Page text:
In a first for academic writing, the largest deployment in the new edition, Socialist Europe has included on the front cover a three-panel treatment by well-known modern art practitioner Paul Cézanne. It is an attempt, says Peter Mullins, to inject a sense of a spirit of inquiry and conversation into the book.
The real editorial point of view is elsewhere, however, in the “documentations” organised across all three sections of the book; warts and all. There is a rich overview, recounting the science and history of three classes. It then turns to economic history, exploring Piketty’s theories about tax, wealth, production and consumption, and finally finally, starting in the second half of the book, the conflicts and crises that brought the current European idealism into view, and that, in turn, led to a number of high profile rebellions and counter revolts.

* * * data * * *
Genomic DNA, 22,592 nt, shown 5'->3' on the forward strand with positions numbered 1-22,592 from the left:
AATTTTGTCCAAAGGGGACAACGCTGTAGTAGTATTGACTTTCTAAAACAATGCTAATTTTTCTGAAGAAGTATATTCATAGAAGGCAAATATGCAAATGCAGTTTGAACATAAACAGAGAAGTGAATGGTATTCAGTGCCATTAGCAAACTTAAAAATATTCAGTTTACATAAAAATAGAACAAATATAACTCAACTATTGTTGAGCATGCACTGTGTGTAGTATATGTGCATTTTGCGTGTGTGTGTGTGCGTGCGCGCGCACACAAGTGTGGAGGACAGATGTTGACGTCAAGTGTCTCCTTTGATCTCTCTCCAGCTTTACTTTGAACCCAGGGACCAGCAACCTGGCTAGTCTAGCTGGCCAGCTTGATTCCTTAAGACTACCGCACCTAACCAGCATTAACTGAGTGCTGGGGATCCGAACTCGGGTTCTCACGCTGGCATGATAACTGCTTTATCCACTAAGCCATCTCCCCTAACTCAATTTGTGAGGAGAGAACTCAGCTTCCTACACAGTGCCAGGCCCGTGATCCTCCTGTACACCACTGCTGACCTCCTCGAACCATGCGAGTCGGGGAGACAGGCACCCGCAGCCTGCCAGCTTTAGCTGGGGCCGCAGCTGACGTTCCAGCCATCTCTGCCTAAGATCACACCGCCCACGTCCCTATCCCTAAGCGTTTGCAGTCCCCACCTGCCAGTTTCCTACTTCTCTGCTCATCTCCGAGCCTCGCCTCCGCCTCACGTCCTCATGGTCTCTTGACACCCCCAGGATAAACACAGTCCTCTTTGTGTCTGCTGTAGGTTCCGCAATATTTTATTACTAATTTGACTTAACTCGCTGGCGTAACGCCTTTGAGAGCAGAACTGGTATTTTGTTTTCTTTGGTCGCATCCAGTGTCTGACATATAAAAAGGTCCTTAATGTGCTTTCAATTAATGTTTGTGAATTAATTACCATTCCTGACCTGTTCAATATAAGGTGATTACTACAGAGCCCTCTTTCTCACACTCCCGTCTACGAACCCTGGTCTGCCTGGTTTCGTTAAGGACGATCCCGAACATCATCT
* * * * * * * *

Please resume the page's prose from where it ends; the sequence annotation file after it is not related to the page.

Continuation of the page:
There is, without doubt, a forward engagement with the latest developments in contemporary European debates, as in this passage from the chapter on the crisis in Italy:
In Italy, the chief concern is the gridlock that has resulted from a spectacular recent upsurge in the popularity of the anti-establishment Five Star Movement. The party whose leaders dominated the referendum that killed the constitutional reform that was designed to consolidate Italy’s recently won political diversity is the most dominant force in Italian politics.
In assessing this event, the subtitle of the book is: “Why Europe Loses, the strategy and the danger.”
Read more: Piketty in the UK: ‘I think capitalism has lost its ability to deliver on its promises’